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Empowerment for women

Article was originally published on 21/05/2021 on

Women are at the heart of ekaterra. We’re proud to have strong female representation at the highest levels of the company.

But it’s a sad reality that today, in the 21st century, women are still not yet wholly empowered.

When it comes to tea, women make up 40% of the agricultural workforce in developing countries. And as with many agricultural crops, tea growing and picking depends intensely on women.

These women can sometimes suffer from economic unfairness or worse still, gender-based violence.

At ekaterra, we’re working to improve the lives and livelihoods of women across our tea supply chain.

We’re doing all we can to create healthy, safe working environments. Our aim is to lead by example, setting high welfare standards throughout the tea industry.

On this journey to gender equality, we’re partnering with ekaterra employees as well as tea producers, women’s rights organizations, and local governments.

We’re working with charities and non-governmental organizations the Ethical Tea Partnership, Global Alliance for Improved Nutrition and Kenya Tea Development Agency to make permanent, scalable changes.

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Here are just some of the things we are doing.

In collaboration with UN agencies, tea producers and civil society organizations, we’ve introduced long-term programmes to prevent and respond to partner violence and sexual harassment in tea gardens and public spaces.

In Kenya plantations alone, initiatives to promote female safety have reached more than 10,000 women.

We also engage men and boys to get to the core of the problem, shifting gender stereotypes and norms. Our work informed UN Women’s step-by-step approach, A Global Women's Safety Framework in Rural Spaces .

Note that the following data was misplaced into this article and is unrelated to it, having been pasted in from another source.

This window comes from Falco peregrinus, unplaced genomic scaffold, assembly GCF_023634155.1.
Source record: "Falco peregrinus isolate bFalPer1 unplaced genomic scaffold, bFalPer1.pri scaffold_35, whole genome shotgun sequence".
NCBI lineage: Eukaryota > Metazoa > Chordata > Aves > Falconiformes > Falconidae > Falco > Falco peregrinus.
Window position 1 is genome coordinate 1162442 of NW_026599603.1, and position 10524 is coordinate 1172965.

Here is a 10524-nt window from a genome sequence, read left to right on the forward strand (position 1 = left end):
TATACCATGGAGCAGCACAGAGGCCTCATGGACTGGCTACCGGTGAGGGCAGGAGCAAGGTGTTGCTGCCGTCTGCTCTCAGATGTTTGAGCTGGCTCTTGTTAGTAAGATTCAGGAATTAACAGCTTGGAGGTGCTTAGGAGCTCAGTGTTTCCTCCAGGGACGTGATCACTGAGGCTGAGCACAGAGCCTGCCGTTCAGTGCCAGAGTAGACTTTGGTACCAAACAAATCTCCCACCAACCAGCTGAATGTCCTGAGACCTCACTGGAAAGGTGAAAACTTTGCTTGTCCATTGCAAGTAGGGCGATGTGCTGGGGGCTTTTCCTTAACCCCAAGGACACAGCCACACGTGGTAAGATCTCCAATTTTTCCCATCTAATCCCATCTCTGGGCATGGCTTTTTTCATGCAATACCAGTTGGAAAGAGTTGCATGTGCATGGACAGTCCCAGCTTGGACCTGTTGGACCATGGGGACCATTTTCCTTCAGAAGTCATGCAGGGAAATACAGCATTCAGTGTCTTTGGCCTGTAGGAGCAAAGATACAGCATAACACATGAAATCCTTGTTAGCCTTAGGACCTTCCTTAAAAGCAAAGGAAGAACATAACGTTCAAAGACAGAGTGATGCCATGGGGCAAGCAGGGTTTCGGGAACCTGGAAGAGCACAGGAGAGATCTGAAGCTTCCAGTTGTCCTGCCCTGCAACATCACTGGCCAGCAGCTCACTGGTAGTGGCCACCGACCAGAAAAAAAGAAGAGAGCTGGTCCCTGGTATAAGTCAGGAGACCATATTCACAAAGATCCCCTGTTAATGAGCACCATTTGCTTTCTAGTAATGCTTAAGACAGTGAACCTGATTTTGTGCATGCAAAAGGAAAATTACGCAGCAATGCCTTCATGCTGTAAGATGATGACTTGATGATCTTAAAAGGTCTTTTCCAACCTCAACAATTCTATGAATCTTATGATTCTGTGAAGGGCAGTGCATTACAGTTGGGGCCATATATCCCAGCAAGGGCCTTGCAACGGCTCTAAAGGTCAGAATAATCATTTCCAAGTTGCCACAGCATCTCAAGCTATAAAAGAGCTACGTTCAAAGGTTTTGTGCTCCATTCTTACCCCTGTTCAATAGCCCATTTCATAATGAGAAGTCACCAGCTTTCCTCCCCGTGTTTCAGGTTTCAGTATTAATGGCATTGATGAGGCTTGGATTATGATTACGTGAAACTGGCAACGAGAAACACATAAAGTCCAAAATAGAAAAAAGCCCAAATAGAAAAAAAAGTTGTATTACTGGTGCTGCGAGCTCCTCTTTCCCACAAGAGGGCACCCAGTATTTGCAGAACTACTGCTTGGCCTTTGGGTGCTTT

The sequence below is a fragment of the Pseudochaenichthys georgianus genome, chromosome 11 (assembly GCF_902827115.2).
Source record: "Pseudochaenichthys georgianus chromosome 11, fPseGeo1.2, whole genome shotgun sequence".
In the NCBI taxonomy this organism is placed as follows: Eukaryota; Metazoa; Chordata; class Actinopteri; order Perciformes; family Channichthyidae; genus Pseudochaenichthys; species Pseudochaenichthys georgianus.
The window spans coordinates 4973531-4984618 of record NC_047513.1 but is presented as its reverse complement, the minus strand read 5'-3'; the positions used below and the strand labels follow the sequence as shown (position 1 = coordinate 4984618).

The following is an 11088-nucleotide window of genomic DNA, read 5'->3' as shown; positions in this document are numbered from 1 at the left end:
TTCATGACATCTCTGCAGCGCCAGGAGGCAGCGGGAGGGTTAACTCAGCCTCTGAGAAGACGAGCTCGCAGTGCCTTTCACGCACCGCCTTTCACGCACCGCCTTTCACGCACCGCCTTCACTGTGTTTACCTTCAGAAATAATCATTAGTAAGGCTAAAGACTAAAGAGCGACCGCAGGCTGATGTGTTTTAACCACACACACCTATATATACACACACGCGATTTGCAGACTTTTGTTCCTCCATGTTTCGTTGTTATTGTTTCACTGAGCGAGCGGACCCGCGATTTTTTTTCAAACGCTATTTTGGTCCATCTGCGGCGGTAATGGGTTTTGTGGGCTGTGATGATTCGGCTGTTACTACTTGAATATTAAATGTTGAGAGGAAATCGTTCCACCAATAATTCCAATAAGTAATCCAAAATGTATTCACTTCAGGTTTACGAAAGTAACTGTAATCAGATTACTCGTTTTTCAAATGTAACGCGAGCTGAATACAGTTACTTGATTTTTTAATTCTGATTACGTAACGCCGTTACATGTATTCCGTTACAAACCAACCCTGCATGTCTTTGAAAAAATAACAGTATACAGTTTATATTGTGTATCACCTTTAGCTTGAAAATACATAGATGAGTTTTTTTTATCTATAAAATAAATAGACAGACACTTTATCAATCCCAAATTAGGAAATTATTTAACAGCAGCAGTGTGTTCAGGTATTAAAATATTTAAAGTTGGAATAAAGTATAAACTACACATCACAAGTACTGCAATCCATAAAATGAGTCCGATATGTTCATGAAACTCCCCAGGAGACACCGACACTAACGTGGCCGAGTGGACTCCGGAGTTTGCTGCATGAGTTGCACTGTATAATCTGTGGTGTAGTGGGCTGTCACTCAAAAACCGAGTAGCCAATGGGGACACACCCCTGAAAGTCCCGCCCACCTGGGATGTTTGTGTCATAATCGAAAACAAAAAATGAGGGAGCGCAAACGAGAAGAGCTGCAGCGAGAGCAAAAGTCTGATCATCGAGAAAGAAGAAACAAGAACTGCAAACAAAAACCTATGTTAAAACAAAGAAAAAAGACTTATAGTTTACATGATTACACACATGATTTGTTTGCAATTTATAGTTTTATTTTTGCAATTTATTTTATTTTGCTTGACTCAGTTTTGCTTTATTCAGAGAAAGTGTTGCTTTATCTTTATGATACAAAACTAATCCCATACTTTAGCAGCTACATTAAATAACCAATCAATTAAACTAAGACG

By teaming up with the Ethical Tea Partnership and the Global Alliance for Improved Nutrition (GAIN), we’re reaching out to farmers, workers and their families – with a focus on women – to improve people’s diets and nutrition through initiatives like the Seeds of Prosperity programme.

In collaboration with the Kenya Tea Development Agency (KTDA), we’re training women in good agricultural practices. And we’re helping set up village savings and loan association groups, giving women extra financial opportunities and boosting their farming skills.

And in partnership with KTDA and IDH – a sustainable trade initiative – we’re running an in-depth programme to build skills in financial literacy and business development.

How our brands are helping

At an individual brand level, we’re working hard in regions where women’s lack of empowerment is a significant issue.

For instance, since 2019 our brand JOKO in South Africa has partnered with People Opposing Women Abuse (POWA) to end the silence surrounding domestic violence.

In 2022, JOKO used the online rallying cry #EndDomesticSilence to encourage women to speak out and find a space where they’ll be listened to, believed in, and supported.